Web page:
In April of every year, the Office of the United States Trade Representative (USTR) releases its annual Special 301 Report on the adequacy and effectiveness of its trading partners as it pertains to intellectual property protection and enforcement. In 2021, as far as pharma is concerned, Canada once again appeared on the Watch List—(partners meriting binational attention to address underlying IP problems) by virtue of its (inadequate) systems to provide for patent term restoration and to compensate for delays in obtaining marketing approval, and in light of the recent changes to the Patented Medicine Prices Review Board’s (PMPRB) pricing regulations. With little movement to address these concerns, Canada’s performance in 2021 is likely to ensure its place, once again, on this list in 2022.
Performance on the metrics in 2021
Patent term restoration is grounded in the notion that a patentee should enjoy a full term of their patent monopoly. In Canada, a full term is measured as twenty years from the filing date of a patent. In the pharmaceutical sector, the time that it takes for a drug product to secure marketing approval eats into this very valuable period of exclusivity. In an attempt to remedy this issue, Canada adopted a mechanism in the Patent Act to allow a patentee to extend the period of protection with a “Certificate of Supplementary Protection”, or CSP for short.
The CSP regime has been criticized for being too restrictive for a number of reasons. First, not all types of patents meet the eligibility criteria. Second, the requirement that an innovator file their drug submission in Canada within a year of filing in the United States or Europe taxes companies that do not have the resources to file for approvals everywhere within a short period of time. In addition, the already restricted scope of protection is being applied even more restrictively, with CSP protection frequently being denied at the ministerial level.
In 2021, the Federal Court of Canada heard a third challenge to a Ministerial decision to deny CSP coverage1. That makes it three times in the last two years that judges of the Federal Court, in sending matters back for redetermination, were critical of Health Canada’s limited interpretation of the regulations governing CSPs. Each of these decisions turned on a failure of the administrator of the CSP regulations to consider their purpose in light of Canada’s international obligations to provide patent term restoration.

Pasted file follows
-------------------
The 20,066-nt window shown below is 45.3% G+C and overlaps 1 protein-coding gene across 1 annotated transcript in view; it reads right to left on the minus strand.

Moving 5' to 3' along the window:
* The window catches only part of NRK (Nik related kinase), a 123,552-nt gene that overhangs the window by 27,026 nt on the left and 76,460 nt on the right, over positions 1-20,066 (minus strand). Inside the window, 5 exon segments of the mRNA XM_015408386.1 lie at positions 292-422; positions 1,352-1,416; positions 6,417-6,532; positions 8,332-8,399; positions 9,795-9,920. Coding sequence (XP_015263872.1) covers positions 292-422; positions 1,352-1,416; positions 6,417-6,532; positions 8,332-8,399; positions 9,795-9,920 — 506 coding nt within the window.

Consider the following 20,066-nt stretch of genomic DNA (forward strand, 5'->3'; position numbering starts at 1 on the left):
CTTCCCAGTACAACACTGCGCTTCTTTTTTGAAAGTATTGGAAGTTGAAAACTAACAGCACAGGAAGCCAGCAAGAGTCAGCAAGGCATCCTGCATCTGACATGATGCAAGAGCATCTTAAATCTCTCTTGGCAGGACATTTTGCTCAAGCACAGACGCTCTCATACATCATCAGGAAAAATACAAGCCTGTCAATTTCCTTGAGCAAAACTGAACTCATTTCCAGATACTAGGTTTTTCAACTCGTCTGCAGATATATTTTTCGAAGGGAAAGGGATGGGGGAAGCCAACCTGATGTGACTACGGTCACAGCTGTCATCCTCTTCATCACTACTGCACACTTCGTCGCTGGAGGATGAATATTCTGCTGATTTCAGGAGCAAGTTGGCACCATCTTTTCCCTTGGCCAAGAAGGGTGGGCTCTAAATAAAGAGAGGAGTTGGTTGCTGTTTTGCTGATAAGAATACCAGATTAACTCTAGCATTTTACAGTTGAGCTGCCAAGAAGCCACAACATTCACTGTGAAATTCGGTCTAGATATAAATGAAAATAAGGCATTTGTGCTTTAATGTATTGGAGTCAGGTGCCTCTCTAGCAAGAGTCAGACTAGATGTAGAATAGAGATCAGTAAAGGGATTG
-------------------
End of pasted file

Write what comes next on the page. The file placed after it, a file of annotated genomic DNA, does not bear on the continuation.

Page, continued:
No less controversial are the proposed changes to the Patented Medicine Prices Review Board’s pricing regulations. Historically, the PMRPB has been charged with preventing excessively priced patented medicines, under a regime established in the Patent Act and its regulations and operationalized through non-binding Guidelines.
The pricing regulations set out the basket of countries that Canada looks to in assessing world prices. However, the amendments would eliminate the United States and Switzerland—the first- and second-highest priced countries in the former basket, leaving Canada in top position. In addition, other lower-cost countries have been added, which will have the effect of further reducing Canadian list prices. Moreover, the regulations have been amended to include other pharmacoeconomic factors (which touch on issues of cost effectiveness of medications). Lastly, the Guidelines, which had been developed over years in an effort to give predictability to industry, have been reworked. The implementation of the new regulations and Guidelines has been pushed out, stirring uncertainty and angst when it comes to pharmaceutical pricing in Canada. Add to this uncertainty the fact the three court challenges to these changes continue, at first instance or on appeal, in the wake of a recent Federal Court of Appeal ruling in which a PMPRB decision was criticized as being untethered to the PMPRB’s statutory mandate2.
In the case of both CSPs and the PMPRB, there seems to be a growing disconnect between the courts’ view of the purpose of these regimes, and the decisions that are being made under them. Certainly, with numerous challenges making their way through the courts, the law is in a state of flux.
For industry members, this uncertainty may well be reflected in representations made to the Office of the USTR as the 2022 Special 301 Report is prepared. Alternatively, this may cause industry members to simply decide to forgo seeking patent protection in Canada, undermining the environment of innovation that should be offered by the protections of the Patent Act.
Be vigilant when it comes to attempting to secure CSP protection and on matters of pharmaceutical pricing in Canada throughout 2021 and 2022.
Prepare for the possibility that a court challenge may be necessary (under both regulatory regimes) and prepare to put your best foot forward at first instance.
Keep an eye out for the USTR’s Special 301 Watch list in Q2 2022. Given Canada’s performance it is unlikely that Canada’s position will change.
GlaxoSmithKline Biologicals S.A. v. Canada (Health), 2020 FC 397 (though it should be noted that the FCA allowed an appeal and restored the Minster’s decision: 2021 FCA 71; ViiV Healthcare ULC v. Canada (Health), 2020 FC 756; Merck Canada Inc. v. Canada (Health), 2021 FC 1015).
See Alexion Pharmaceuticals v. Canada (Attorney General), 2021 FCA 157. The Attorney General of Canada, on September 29, 2021, sought leave to appeal this decision to the Supreme Court of Canada.
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